Is Hungary Far-Right’S Electoral Success A Hint Of Things To Come?

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Prime Minister Viktor Orban easily trounced his rivals to once again become Hungary’s undisputed leader, but the strong showing of the country’s far-right Jobbik party has left Jewish leaders and others worried.

Jobbik’s politicians are known for anti-Semitic and anti-Roma statements, but finished third in Sunday’s poll. The party toned down its rhetoric for the contest and focused on mainstream issues like the economy.

Analysts said Monday that Jobbik’s popularity remained strong in Hungary’s northeast, a region shackled with high unemployment and conflicts with the Roma, also known as Gypsies.

But it added voters in other areas, including the richer, western half of Hungary and the districts surrounding the capital, Budapest, winning 20.5 percent of the votes, up from 16.7 percent in 2010. Jobbik leader Gabor Vona was pleased with the vote and claimed it showed his broadening base in Hungary, despite his disappointment that the party did not win the elections.

“Jobbik’s support has not only strengthened, but it also has become more balanced,” Vona said on state television. “It seems the split between east and west has ceased.”

Jobbik’s gains are seen as a warning ahead of May’s European Parliament elections, when extremist parties across the continent could attract more voters.

The European Jewish Congress, a relentless Jobbik critic, called the party’s electoral success a “dark day for Hungary” and a source of grave concern for Europe.

“Once again in Europe we are witnessing democracy being appropriated by those (who) are the enemies of democracy,” said European Jewish Congress President Moshe Kantor. “It is the duty of both European leaders and voters to ensure that a strong message is delivered by supporters of democracy throughout Europe to show these racists and xenophobes that hate has no place on our continent.”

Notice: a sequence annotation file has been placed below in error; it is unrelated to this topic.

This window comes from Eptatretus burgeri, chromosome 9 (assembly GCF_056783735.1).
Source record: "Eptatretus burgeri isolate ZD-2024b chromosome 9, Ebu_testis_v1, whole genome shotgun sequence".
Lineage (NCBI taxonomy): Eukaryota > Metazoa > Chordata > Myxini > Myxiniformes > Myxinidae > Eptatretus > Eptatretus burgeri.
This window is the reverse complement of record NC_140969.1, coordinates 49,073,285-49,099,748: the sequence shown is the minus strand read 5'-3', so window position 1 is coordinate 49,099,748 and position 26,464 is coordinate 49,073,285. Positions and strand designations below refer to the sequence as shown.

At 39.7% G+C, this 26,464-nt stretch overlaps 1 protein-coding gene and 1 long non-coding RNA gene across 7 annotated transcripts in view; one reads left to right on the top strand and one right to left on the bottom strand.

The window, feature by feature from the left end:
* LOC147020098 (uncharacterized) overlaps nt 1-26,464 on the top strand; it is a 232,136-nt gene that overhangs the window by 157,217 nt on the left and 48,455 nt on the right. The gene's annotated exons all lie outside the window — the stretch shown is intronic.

Jobbik has steadily improved its showing in every election since 2009, when it won 14.8 of the votes in the previous European Parliament elections and could serve as an example to other extremist parties in the region – if not in the rest of Europe.

However, there is a sharp divide between the extreme right in Eastern and Western Europe, said Zoltan Miklosi, associate professor of political science at Central European University.

“The extreme right in the West is anti-immigration, anti-Muslim and sometimes even pro-Israel,” Miklosi said. “That would be unimaginable for a far-right party in Eastern Europe.”

Jobbik accuses Israeli investors of trying to buy up Hungarian properties, wants to drive multinational corporations out of the country, and targets its most vicious remarks not at immigrants, but against the local Roma, who are blamed for petty crimes and are seen as taking unfair advantage of social welfare programs.

Those contrasts did not prevent Jobbik and several far-right parties across Europe, including Sweden, Italy, Britain and Portugal, from forming the Alliance of European National Movements in 2009. Some of its members, however, like France’s National Front, later left the group in efforts to improve their image.

National Front chief Marie Le Pen has since said that the excessively extreme positions of Jobbik and Greece’s Golden Dawn make them unacceptable partners.

In light of Sunday’s results in Hungary, Vona claimed Jobbik was “Europe’s strongest EU-skeptic party,” an attitude reflected by their treatment of the EU flag – party officials burned one at a rally in 2012, while another threw the banner from a window of the Hungarian parliament in February.

Jobbik’s popularity in the polls rose markedly over the past few months, which Miklosi said pointed toward fresh support from voters disillusioned with Hungary’s mainstream groups, the lack of options on the left and the blurring of Jobbik’s extremist image.

Vona and other Jobbik candidates released photos posing with cats and puppies and appeared with their kids in women’s magazines.